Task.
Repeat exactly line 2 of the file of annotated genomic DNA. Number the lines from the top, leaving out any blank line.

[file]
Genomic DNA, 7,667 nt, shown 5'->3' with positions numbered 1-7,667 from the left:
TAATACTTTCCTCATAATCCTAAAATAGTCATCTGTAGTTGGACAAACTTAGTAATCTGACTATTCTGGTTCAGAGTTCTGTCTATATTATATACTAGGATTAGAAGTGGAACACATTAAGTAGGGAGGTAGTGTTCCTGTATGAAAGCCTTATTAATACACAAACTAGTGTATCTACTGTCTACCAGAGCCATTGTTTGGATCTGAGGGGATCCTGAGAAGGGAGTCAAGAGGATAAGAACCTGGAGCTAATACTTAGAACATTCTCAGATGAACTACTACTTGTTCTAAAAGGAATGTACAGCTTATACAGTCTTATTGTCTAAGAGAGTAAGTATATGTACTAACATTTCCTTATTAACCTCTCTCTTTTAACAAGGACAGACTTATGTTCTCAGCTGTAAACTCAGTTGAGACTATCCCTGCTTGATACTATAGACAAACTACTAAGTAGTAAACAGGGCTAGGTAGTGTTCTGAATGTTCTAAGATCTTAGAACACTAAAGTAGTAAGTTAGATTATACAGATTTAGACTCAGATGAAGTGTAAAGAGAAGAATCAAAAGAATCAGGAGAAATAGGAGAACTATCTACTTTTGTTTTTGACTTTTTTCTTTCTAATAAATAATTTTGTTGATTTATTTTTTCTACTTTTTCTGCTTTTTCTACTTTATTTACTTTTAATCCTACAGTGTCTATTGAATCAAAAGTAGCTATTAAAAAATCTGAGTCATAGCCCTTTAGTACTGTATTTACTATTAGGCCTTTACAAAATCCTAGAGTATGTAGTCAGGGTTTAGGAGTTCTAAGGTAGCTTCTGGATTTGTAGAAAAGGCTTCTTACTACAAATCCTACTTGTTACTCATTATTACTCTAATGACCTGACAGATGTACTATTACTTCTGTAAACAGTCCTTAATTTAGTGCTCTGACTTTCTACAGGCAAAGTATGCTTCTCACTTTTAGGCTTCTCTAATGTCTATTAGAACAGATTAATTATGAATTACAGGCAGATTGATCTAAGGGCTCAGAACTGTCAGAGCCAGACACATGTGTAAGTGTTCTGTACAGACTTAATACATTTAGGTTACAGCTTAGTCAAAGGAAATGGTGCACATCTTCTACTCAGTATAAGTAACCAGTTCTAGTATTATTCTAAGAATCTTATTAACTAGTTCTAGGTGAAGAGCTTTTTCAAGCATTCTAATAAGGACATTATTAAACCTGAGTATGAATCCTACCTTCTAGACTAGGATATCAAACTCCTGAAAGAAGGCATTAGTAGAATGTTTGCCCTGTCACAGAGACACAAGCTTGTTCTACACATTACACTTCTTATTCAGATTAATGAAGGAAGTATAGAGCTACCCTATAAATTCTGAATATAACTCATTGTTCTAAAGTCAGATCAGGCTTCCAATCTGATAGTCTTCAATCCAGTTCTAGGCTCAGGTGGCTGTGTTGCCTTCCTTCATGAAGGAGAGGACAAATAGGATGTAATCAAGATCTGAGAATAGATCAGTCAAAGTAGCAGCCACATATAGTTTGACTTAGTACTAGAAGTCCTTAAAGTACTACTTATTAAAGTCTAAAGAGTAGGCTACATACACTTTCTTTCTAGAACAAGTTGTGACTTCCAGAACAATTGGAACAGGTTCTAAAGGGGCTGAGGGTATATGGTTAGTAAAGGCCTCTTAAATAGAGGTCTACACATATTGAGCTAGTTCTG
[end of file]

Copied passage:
TAATACTTTCCTCATAATCCTAAAATAGTCATCTGTAGTTGGACAAACTTAGTAATCTGACTATTCTGGTTCAGAGTTCTGTCTATATTATATACTAGGATTAGAAGTGGAACACATTAAGTAGGGAGGTAGTGTTCCTGTATGAAAGCCTTATTAATACACAAACTAGTGTATCTACTGTCTACCAGAGCCATTGTTTGGATCTGAGGGGATCCTGAGAAGGGAGTCAAGAGGATAAGAACCTGGAGCTAATACTTAGAACATTCTCAGATGAACTACTACTTGTTCTAAAAGGAATGTACAGCTTATACAGTCTTATTGTCTAAGAGAGTAAGTATATGTACTAACATTTCCTTATTAACCTCTCTCTTTTAACAAGGACAGACTTATGTTCTCAGCTGTAAACTCAGTTGAGACTATCCCTGCTTGATACTATAGACAAACTACTAAGTAGTAAACAGGGCTAGGTAGTGTTCTGAATGTTCTAAGATCTTAGAACACTAAAGTAGTAAGTTAGATTATACAGATTTAGACTCAGATGAAGTGTAAAGAGAAGAATCAAAAGAATCAGGAGAAATAGGAGAACTATCTACTTTTGTTTTTGACTTTTTTCTTTCTAATAAATAATTTTGTTGATTTATTTTTTCTACTTTTTCTGCTTTTTCTACTTTATTTACTTTTAATCCTACAGTGTCTATTGAATCAAAAGTAGCTATTAAAAAATCTGAGTCATAGCCCTTTAGTACTGTATTTACTATTAGGCCTTTACAAAATCCTAGAGTATGTAGTCAGGGTTTAGGAGTTCTAAGGTAGCTTCTGGATTTGTAGAAAAGGCTTCTTACTACAAATCCTACTTGTTACTCATTATTACTCTAATGACCTGACAGATGTACTATTACTTCTGTAAACAGTCCTTAATTTAGTGCTCTGACTTTCTACAGGCAAAGTATGCTTCTCACTTTTAGGCTTCTCTAATGTCTATTAGAACAGATTAATTATGAATTACAGGCAGATTGATCTAAGGGCTCAGAACTGTCAGAGCCAGACACATGTGTAAGTGTTCTGTACAGACTTAATACATTTAGGTTACAGCTTAGTCAAAGGAAATGGTGCACATCTTCTACTCAGTATAAGTAACCAGTTCTAGTATTATTCTAAGAATCTTATTAACTAGTTCTAGGTGAAGAGCTTTTTCAAGCATTCTAATAAGGACATTATTAAACCTGAGTATGAATCCTACCTTCTAGACTAGGATATCAAACTCCTGAAAGAAGGCATTAGTAGAATGTTTGCCCTGTCACAGAGACACAAGCTTGTTCTACACATTACACTTCTTATTCAGATTAATGAAGGAAGTATAGAGCTACCCTATAAATTCTGAATATAACTCATTGTTCTAAAGTCAGATCAGGCTTCCAATCTGATAGTCTTCAATCCAGTTCTAGGCTCAGGTGGCTGTGTTGCCTTCCTTCATGAAGGAGAGGACAAATAGGATGTAATCAAGATCTGAGAATAGATCAGTCAAAGTAGCAGCCACATATAGTTTGACTTAGTACTAGAAGTCCTTAAAGTACTACTTATTAAAGTCTAAAGAGTAGGCTACATACACTTTCTTTCTAGAACAAGTTGTGACTTCCAGAACAATTGGAACAGGTTCTAAAGGGGCTGAGGGTATATGGTTAGTAAAGGCCTCTTAAATAGAGGTCTACACATATTGAGCTAGTTCTG